Parliamentary Secretary for the Cabinet Office Yasuhiro Sonoda, who briefs the media about the nuclear crisis at the Fukushima plant, staged a reckless safety appeal Monday by drinking a glass of supposedly "safe" water — decontaminated from low-level radioactive water taken from puddles inside the buildings housing reactors 5 and 6 at the plant.
Read the rest of the story: Crisis spokesman drinks decontaminated water.
Japan’s electric power companies run 54 nuclear reactors, with two under construction, at 17 power plants, according to figures from the International Atomic Energy, the U.N. nuclear watchdog. They produced more than 280,000 gigawatt-hours of electricity in 2010 — about 30 percent of Japan’s total electricity generation.
Most Japanese plants — including the three facing emergencies since the earthquake — use boiling-water reactors, in which water circulated through the reactor is converted to steam and used to drive a generator.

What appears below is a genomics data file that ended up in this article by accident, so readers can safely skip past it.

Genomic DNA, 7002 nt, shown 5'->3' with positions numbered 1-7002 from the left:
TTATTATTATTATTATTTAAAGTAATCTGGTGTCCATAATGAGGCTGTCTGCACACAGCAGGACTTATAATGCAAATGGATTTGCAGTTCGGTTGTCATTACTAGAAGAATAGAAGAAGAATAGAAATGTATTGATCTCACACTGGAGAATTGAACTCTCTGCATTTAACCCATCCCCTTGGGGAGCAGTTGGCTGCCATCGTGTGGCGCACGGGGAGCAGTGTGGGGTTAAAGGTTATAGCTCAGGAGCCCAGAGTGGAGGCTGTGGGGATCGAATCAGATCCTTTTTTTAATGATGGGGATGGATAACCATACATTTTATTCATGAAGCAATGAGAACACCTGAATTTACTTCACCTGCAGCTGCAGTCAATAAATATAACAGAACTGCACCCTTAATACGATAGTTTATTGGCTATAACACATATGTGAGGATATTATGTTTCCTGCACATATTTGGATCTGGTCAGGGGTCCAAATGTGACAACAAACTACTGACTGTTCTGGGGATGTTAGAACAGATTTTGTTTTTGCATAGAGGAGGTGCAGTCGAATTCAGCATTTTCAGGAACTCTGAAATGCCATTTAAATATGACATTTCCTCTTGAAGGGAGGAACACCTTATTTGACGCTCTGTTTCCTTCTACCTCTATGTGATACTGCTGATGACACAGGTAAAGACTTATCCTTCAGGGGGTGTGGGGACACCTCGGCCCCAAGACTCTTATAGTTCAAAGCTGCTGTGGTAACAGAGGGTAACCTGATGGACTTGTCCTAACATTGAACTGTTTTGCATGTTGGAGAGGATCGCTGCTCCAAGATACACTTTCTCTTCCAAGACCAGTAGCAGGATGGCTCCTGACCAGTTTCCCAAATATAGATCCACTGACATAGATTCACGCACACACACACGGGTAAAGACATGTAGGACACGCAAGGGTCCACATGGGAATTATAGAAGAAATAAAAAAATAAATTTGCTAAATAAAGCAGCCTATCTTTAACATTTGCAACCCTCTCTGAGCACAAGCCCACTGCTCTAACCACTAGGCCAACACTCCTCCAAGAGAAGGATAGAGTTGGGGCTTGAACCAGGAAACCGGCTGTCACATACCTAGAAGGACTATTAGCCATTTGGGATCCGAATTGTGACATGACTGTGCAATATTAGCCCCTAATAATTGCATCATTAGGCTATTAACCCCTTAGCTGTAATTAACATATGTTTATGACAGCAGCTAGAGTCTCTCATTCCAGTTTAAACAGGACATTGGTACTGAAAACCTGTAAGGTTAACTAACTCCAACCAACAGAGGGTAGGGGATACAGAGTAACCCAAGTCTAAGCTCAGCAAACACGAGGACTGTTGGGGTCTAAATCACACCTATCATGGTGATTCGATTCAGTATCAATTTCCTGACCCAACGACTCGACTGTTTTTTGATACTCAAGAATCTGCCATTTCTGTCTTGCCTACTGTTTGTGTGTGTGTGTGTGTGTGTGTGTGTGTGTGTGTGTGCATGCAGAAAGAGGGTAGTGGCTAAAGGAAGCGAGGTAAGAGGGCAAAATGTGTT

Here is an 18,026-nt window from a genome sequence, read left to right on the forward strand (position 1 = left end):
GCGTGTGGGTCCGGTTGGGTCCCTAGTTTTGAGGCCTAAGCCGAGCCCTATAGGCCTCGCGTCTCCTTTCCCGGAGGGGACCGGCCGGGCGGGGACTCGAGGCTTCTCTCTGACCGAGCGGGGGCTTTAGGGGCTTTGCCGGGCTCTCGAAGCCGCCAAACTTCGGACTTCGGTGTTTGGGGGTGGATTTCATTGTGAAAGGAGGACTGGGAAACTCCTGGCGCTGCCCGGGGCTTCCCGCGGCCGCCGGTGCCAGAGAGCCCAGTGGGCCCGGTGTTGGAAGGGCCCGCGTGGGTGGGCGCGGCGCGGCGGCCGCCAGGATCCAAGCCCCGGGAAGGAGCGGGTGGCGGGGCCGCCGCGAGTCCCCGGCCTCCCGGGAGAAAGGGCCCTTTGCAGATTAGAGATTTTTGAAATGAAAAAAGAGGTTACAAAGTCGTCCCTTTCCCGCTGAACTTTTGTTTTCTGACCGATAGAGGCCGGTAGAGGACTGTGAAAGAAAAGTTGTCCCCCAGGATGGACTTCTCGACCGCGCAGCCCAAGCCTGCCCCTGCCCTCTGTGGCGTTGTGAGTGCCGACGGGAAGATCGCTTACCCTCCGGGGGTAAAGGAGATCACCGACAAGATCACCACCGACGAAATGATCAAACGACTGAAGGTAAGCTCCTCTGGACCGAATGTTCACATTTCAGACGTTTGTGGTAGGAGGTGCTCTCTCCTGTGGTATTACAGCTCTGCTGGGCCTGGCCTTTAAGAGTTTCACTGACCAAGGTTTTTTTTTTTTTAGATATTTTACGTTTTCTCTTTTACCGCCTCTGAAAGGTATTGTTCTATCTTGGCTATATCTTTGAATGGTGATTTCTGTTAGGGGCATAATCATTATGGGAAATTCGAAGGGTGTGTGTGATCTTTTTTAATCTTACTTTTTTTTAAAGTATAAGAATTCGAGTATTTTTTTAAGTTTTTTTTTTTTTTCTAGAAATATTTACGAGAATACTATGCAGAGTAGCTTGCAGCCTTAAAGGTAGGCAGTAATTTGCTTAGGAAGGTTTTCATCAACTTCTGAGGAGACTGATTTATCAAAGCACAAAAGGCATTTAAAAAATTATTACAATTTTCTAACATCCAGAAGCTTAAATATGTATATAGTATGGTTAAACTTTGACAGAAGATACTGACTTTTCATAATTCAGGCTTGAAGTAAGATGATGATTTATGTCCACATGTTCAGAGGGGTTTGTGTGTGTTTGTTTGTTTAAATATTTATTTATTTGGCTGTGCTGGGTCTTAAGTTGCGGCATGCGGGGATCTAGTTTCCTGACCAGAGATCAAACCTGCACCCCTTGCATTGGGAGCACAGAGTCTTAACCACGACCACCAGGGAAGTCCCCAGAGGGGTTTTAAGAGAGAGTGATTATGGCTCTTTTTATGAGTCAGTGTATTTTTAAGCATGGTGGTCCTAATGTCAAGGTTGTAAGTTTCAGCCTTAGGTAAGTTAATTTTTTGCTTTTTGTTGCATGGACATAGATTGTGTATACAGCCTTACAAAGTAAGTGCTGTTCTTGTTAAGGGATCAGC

Most U.S. reactors and about 40 percent of Japan’s are pressurized-water reactors, in which reactor coolant is kept separate from the steam used to drive generators.
Both types are far different than the Soviet design involved in the 1986 Chernobyl disaster, a reactor model now considered unsafe by the international nuclear industry. In addition, the Chernobyl plant lacked the kind of reinforced steel-and-concrete containment structure that U.S. and Japanese regulators require.
Read the rest of the story: An overview of Japan’s nuclear issues .